Lucid Culture


Russell Saint John Sings Hall Johnson’s Spirituals in NYC 2/25/10

Hall Johnson, baritone singer Russell Saint John told the crowd last night at Merkin Hall, was a pretty amazing guy. World-renowned as a choirmaster and vocal coach in the 1930s onward (he taught Marian Anderson, among others), he learned piano from his sister at age eight, taught himself violin and viola after seeing Frederick Douglass’ grandson play a recital, and seems to have been a musicologist from a very early age. His arrangements of the spirituals he grew up with as the son of an AME minister bear a considerable resemblance to his contemporary, George Gershwin, which may seem ironic but actually further validates Gershwin as being true to the source of his inspiration. Because what Johnson was going for, in establishing, cataloguing and transcribing an African-American spiritual canon, was authenticity. He saw spirituals as an individual expression, and as high art: he had no use for “barbershop harmony,” as Saint John explained. Backed by Broadway United Church of Christ organist/pianist Douglas Drake’s smartly understated interpretations of Johnson’s remarkably terse, Romantically-tinged piano arrangements, Saint John – featured soloist in the choir at the Bronx’s Fordham United Methodist Church – gave the songs a stylistically diverse, emotionally varied, vibrato-laden treatment which obviously drew deeply on his operatic training and experience.

It was a good choice of singer and pianist, because Johnson’s scores, obviously influenced by European lieder and opera, so heavily emphasize the singer. Many of the arrangements – Wade in de Water, Witness [to My Lord] and I’m Gonter Tell God All o’My Troubles [spelling used here is Johnson’s] featured the vocals leading the piano, which would then gently, unostentatiously offer the occasional embellishment, Debussy taking a casual detour into the blues. Several of the one-chord minor-key blues numbers – the bitter chain gang song Swing Dat Hammer, for example – hark back vividly to Africa; others, like the raptly beautiful, atmospheric My Lord, What a Mornin’ and the absolutely gorgeous Let de Heb’n Light Shine on Me pulsed along on more varied changes, the first fertile seeds of musical cross-pollination on these shores.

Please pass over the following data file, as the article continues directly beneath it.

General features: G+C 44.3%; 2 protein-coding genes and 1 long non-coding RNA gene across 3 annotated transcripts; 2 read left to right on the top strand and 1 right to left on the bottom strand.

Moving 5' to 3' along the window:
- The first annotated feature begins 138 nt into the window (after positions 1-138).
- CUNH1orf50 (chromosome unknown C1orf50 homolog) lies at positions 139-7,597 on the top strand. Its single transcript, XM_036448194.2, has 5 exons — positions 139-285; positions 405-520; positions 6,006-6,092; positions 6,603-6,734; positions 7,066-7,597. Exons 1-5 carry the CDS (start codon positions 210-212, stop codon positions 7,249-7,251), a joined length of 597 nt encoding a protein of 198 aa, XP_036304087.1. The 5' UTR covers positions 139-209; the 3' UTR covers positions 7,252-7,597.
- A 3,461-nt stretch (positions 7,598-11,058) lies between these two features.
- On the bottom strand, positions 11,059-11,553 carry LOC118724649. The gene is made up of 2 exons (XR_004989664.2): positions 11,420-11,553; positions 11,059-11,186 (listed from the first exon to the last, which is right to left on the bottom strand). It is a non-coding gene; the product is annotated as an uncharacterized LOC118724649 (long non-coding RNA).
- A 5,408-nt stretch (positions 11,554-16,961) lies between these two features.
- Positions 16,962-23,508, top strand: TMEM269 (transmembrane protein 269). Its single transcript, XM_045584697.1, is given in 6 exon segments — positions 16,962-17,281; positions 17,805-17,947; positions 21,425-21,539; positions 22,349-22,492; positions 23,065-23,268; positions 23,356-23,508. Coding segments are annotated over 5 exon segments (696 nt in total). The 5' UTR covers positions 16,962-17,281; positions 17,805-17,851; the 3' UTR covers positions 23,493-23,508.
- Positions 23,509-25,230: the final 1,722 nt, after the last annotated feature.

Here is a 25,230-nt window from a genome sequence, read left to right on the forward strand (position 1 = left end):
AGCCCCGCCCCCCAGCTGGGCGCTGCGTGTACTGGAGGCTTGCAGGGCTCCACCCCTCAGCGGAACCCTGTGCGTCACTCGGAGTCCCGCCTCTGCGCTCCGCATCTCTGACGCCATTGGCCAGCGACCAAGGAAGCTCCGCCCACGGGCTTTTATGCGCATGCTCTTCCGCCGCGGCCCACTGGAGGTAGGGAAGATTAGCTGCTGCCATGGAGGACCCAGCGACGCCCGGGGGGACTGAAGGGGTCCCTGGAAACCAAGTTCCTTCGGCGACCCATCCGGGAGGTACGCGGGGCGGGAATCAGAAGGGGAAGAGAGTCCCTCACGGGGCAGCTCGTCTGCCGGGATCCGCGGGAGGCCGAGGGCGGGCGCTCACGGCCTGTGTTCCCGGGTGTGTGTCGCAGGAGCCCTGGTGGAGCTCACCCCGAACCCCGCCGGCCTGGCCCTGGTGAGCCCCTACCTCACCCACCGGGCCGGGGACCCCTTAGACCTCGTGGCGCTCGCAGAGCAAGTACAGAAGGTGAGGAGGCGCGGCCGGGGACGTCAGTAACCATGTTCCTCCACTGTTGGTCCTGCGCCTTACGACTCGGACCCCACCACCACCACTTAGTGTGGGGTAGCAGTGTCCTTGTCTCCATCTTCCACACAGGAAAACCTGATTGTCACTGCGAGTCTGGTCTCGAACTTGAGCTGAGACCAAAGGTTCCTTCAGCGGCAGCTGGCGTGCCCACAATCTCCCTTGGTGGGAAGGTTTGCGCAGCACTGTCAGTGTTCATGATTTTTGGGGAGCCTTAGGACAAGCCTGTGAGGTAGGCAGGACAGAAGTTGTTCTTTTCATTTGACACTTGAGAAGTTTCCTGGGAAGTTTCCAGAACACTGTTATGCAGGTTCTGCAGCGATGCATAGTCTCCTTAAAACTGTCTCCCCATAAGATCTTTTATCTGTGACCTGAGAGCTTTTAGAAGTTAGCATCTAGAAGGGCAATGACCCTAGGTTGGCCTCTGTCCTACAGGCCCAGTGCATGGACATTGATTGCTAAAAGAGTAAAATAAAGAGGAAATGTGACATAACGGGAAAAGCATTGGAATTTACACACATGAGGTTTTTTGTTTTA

Above all, Johnson took these songs seriously. What’s inarguable is that gospel music has great power; what’s open to interpretation is what that power might be. Gospel choirs make unbeatable party music; Johnson’s vision, it seems, was a considerably more personal one, an intimate communion rather than a communal fest. So it was no surprise that his arrangements of numbers like Keep A-Inchin’ Along held back from exploding into joyous ragtime. As is so often the case with spirituals, the subtext screamed. “There ain’t no crying over there,” Saint John reminded in Heaven Is One Beautiful Place: substitute “Africa” for “heaven” and the anguish of a captive held prisoner in an alien land is impossible to turn away from. At the end of the concert, Drake got a chance to join Saint John in taking the volume up as high as it would go, on intense, percussively chordal versions of the proto-soul song My God Is So High and a blazing encore of My Good Lord Done Been Here. At this point in the concert, there was no use in trying to hold back anymore – the spirit would not be denied.